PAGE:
Never mind the rhetoric about the Northern Gateway pipeline, the main objective of Prime Minister Stephen Harper's Conservatives continues to be successful completion of the Keystone XL pipeline to Texas.
The Northern Gateway line to Kitimat is not a replacement for Keystone XL in the minds of Conservatives in Ottawa and Edmonton or the corporations that bankroll them. It's an enhancement.
Harper said as much in his interview with the Canadian Broadcasting Corp. yesterday, rattling his sabre at Iran, then attempting to link recent Iranian naval exercises in the Strait of Hormuz to his high-pressure XL Pipeline pitch. "When you look at the Iranians threatening to block the Strait of Hormuz, I think that just illustrates how critical it is that supply for the United States be North American," the PM told CBC interviewer Peter Mansbridge.
Our prime minister, of course, has a wonderfully Orwellian ability to simultaneously spout contradictory positions, so he slipped seamlessly from that into whinging about how Canada is "dependent or possibly held hostage" on decisions made in the United States -- quite a laugh for a politician who has been striving for decades to tie Canada more closely to the U.S.
Before the prime minister spoke, the Washington Post was reporting that ahead of the Feb. 21 XL-decision deadline imposed on President Barack Obama's Administration by pro-pipeline legislators in Congress, the usual Canadian and American suspects were ratcheting up their efforts to pressure the U.S. government to approve the line TransCanada Corp. wants to build to the Gulf Coast.
Does anyone doubt for an instant that official propaganda from the Harper Conservatives or the government of Alberta Premier Alison Redford defending Keystone XL and denying it will cost Canadian jobs will be back at full volume the instant the American federal authorities approve the southbound pipeline?
But the Stateside news being generated by the noisy Canadian debate over Enbridge Inc.'s Northern Gateway project provides a convenient backdrop to lobbying by official Canadian and corporate backers of the Keystone XL project to increase the pressure on President Obama to make the "right" decision about the U.S. pipeline.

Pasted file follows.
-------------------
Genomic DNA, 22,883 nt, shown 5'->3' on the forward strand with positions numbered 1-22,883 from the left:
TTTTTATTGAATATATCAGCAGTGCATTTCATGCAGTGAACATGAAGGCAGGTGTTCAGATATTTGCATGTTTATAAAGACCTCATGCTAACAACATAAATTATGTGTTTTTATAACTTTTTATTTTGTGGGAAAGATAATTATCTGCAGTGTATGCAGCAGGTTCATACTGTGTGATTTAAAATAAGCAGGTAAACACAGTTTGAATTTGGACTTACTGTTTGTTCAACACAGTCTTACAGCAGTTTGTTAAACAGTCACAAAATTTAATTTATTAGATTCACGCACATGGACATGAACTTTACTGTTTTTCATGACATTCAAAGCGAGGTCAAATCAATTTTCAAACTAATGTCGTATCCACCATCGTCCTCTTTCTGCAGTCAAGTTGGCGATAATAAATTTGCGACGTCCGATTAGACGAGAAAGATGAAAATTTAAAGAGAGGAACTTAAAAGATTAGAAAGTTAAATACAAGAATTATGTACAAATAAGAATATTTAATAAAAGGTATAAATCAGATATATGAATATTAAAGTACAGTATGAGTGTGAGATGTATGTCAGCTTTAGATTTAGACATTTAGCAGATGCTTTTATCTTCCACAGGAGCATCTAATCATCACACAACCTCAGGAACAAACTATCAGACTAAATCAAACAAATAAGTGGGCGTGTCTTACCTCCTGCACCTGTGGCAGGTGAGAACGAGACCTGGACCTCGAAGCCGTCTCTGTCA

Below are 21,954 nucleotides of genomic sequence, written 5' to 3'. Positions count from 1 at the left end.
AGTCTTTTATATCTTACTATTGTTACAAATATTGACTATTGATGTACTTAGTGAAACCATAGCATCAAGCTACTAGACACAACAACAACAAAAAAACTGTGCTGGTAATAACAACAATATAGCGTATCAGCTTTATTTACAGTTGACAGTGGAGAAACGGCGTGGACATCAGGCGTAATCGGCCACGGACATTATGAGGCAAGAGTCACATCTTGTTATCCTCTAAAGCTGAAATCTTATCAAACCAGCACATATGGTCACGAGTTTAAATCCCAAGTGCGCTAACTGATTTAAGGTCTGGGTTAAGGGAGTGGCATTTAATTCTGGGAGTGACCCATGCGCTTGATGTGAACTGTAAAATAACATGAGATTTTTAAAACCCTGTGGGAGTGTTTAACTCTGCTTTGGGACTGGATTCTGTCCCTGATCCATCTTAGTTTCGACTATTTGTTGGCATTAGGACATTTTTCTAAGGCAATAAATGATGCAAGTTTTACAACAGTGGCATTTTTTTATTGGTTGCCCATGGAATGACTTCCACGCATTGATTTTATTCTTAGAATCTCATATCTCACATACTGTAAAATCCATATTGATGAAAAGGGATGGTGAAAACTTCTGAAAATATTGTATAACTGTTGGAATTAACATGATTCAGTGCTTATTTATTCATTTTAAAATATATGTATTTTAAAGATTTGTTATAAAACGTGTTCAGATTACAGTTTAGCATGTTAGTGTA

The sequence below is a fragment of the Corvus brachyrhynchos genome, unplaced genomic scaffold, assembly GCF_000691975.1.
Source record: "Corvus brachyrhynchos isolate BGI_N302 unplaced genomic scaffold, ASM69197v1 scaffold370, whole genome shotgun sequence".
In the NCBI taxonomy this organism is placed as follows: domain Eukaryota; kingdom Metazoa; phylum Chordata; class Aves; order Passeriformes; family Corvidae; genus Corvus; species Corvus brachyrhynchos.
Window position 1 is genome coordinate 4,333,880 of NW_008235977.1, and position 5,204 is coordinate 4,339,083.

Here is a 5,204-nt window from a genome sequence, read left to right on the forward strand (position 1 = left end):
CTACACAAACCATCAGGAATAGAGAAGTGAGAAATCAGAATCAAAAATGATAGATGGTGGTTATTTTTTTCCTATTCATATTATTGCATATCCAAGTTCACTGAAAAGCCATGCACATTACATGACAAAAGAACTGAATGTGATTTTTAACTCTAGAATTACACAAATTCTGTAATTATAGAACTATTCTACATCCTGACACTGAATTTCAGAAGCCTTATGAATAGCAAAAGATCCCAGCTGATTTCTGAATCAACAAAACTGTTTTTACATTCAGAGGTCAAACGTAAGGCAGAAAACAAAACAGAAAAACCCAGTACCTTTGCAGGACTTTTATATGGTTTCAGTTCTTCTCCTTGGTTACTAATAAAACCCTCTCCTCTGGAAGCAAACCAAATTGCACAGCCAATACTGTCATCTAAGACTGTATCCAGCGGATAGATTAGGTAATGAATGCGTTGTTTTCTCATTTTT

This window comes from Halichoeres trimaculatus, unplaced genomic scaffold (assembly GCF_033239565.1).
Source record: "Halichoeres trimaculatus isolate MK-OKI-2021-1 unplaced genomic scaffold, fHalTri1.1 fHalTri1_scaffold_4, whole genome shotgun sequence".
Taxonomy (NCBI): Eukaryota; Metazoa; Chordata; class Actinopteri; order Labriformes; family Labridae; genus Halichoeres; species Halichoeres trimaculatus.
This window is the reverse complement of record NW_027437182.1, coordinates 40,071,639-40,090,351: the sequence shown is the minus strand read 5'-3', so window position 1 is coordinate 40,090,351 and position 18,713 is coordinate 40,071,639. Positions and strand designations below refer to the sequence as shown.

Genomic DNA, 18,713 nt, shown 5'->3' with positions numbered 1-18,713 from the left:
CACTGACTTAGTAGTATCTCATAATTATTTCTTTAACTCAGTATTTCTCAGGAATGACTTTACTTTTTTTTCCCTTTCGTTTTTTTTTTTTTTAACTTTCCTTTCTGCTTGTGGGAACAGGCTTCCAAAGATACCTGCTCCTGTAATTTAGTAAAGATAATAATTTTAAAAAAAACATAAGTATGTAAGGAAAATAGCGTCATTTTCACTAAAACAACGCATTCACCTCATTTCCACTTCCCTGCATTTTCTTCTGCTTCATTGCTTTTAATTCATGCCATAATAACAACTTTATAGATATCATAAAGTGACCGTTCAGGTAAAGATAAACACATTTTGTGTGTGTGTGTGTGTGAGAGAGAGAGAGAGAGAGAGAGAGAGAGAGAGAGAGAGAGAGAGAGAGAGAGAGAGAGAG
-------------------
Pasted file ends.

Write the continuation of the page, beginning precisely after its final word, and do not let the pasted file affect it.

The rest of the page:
This may be the simplest explanation for the crude McCarthyite tone of the effort by Conservative Natural Resources Minister Joe Oliver, amplified by the Online Tory Rage Machine, to portray the pipeline's opponents as jet-setting Hollywood celebrities.
As the Dayton News reported Friday, a senior TransCanada representative has also been busy telling U.S. legislators and journalists that "it is clear that the Canadian energy community, the Canadian government, and the provincial Government of Alberta, where most of the oil exists, are looking at other options."
"They are looking at other customers because, right now, they basically have one customer, the United States," TransCanada "project representative" Jim Prescott said. "I don't think any of us can blame them for looking at who else wants their oil: Asian markets, China, India. They are doing the prudent business and political actions to pursue that. I don't blame them a bit, especially in light of what we've seen here."
Prescott doubtless hit the proverbial nail precisely on its head, however, when he added that a Canadian pipeline to Kitimat doesn't mean there can't be a pipeline to the Gulf as well: "Does that mean it is a zero-sum game between either send it to Asia or send it to the United States? No, that's not it. That's not the choice."
Meanwhile, back here in the True North, the fact Keystone XL stalled last year for political reasons south of the border also provided Oliver with his convenient opportunity to vilify pipeline opposition in British Columbia as being guided by radical foreigners determined to interfere in Canadian affairs.
Of course, accusing "foreign special interest groups" of trying "to hijack our regulatory system to achieve their radical ideological agenda" is pretty rich for a government vigorously lobbying its U.S. counterpart, encouraging the sell-off of a significant chunk of our natural resources to Communist China's state-owned oil company and apparently neglecting the future energy needs of central and eastern Canadians.
As journalist Andrew Nikoforuk reported in The Tyee, energy analyst David Hughes argues the Northern Gateway pipeline will "compromise the long term energy security interests of Canadians, as well as their environmental interests."
Hughes, who is not an environmentalist, a foreigner or a radical asked: "Why does the Canadian government support a proposal to export oil to China when nearly half the country (Quebec and Atlantic Canada) is nearly 100 per cent dependent on declining or volatile reserves from the North Sea and the Middle East?" (Or is Harper only worried about the impact of Iranian manoeuvres in the Straight of Hormuz on Americans?)
Hughes asks a good question, one we're unlikely to hear answered by any of the usual suspects mentioned above.
But the main thing to understand amid all these hypocritical Tory contradictions is that the current emphasis on the Northern Gateway pipeline does not indicate any diminishment in the commitment of the Conservative-corporate axis to see the Keystone XL pipeline pumping Canadian oil south.
This post also appears on David Climenhaga's blog, Alberta Diary.
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